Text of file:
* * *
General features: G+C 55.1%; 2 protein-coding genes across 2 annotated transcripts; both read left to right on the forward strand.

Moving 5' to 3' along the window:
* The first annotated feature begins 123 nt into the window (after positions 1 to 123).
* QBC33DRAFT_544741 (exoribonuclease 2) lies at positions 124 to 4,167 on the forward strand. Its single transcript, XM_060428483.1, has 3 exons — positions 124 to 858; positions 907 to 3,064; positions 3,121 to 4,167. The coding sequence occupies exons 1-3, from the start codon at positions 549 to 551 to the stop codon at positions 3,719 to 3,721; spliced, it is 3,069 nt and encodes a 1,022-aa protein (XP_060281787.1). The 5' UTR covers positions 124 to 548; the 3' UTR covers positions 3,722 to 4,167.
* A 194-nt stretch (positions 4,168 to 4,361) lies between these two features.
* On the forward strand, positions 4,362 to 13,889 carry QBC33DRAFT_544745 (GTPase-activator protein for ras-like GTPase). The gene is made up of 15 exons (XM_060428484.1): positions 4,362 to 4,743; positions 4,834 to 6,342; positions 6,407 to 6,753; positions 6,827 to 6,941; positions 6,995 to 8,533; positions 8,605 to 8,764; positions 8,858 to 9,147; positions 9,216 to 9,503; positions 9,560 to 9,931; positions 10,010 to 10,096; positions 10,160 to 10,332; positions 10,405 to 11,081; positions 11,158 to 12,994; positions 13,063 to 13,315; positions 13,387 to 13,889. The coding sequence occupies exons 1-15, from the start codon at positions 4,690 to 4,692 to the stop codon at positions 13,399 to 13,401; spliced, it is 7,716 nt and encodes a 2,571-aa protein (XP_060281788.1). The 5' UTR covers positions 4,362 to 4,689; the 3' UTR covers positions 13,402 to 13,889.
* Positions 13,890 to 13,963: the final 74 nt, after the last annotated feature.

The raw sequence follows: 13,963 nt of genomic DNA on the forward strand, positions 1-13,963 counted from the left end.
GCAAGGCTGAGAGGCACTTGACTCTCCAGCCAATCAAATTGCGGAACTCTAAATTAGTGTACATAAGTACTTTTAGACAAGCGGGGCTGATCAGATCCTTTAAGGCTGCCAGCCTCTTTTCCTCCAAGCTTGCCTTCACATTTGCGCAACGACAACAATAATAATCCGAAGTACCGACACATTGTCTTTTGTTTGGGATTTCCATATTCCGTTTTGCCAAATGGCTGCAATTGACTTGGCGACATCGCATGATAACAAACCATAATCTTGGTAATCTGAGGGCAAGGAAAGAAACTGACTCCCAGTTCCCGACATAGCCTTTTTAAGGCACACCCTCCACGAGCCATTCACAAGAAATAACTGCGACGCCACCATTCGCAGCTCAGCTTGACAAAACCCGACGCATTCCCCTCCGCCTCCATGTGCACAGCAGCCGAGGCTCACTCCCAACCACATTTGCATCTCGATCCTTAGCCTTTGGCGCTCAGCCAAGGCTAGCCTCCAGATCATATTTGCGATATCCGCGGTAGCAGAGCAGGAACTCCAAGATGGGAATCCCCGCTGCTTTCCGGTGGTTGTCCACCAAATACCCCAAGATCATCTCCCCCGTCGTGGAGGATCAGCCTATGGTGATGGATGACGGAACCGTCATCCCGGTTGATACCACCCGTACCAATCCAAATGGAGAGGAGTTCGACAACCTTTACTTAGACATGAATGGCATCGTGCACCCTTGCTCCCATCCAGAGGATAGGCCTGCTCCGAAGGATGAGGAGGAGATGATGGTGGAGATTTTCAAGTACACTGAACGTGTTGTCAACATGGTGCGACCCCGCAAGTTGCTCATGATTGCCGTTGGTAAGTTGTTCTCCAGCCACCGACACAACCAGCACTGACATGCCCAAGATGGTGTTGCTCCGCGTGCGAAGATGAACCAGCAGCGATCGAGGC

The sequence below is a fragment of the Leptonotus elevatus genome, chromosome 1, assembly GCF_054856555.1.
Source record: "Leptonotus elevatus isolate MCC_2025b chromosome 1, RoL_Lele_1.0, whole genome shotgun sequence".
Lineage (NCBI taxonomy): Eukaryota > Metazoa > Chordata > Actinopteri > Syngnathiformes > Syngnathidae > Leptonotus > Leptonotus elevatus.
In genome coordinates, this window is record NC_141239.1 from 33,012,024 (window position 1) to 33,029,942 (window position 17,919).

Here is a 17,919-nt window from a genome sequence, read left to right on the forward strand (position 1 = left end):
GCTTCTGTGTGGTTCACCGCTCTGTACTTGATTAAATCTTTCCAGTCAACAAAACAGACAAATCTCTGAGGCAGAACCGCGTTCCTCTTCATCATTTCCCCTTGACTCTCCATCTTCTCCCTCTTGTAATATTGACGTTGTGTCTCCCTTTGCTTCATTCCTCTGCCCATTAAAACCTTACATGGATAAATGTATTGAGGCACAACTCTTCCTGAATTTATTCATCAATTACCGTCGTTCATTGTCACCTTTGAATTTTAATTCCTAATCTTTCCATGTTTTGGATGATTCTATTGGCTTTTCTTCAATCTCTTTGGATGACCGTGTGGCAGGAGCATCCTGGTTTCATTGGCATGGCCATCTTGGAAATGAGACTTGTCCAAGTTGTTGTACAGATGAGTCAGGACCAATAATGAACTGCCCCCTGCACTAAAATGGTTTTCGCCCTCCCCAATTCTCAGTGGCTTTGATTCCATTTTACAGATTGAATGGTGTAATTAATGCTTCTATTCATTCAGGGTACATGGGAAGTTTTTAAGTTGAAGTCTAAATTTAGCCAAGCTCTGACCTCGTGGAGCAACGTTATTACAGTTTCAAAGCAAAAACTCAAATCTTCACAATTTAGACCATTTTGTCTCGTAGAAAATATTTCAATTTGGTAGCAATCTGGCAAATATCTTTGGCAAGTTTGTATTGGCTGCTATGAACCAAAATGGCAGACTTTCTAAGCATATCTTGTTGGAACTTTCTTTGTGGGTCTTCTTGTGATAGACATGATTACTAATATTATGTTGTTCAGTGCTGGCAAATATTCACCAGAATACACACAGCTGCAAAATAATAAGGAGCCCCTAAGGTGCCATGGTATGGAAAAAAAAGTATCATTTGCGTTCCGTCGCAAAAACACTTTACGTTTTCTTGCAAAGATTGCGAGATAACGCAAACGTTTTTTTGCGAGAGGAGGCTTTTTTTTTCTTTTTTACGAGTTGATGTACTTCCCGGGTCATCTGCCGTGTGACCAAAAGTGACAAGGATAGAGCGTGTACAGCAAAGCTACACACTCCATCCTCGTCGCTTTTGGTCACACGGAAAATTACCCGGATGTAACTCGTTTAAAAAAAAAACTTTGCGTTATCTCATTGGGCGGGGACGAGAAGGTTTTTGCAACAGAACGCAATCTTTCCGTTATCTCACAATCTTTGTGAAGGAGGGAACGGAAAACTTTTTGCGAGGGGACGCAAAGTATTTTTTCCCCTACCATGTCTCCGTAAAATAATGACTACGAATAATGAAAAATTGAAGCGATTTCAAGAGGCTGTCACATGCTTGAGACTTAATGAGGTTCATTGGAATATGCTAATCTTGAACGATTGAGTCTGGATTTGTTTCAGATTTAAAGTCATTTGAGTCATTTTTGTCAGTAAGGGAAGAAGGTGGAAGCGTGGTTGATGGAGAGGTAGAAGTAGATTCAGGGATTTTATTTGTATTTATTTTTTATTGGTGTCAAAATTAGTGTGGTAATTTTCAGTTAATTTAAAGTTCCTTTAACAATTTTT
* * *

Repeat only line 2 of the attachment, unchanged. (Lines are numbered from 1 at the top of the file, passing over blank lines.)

Moving 5' to 3' along the window: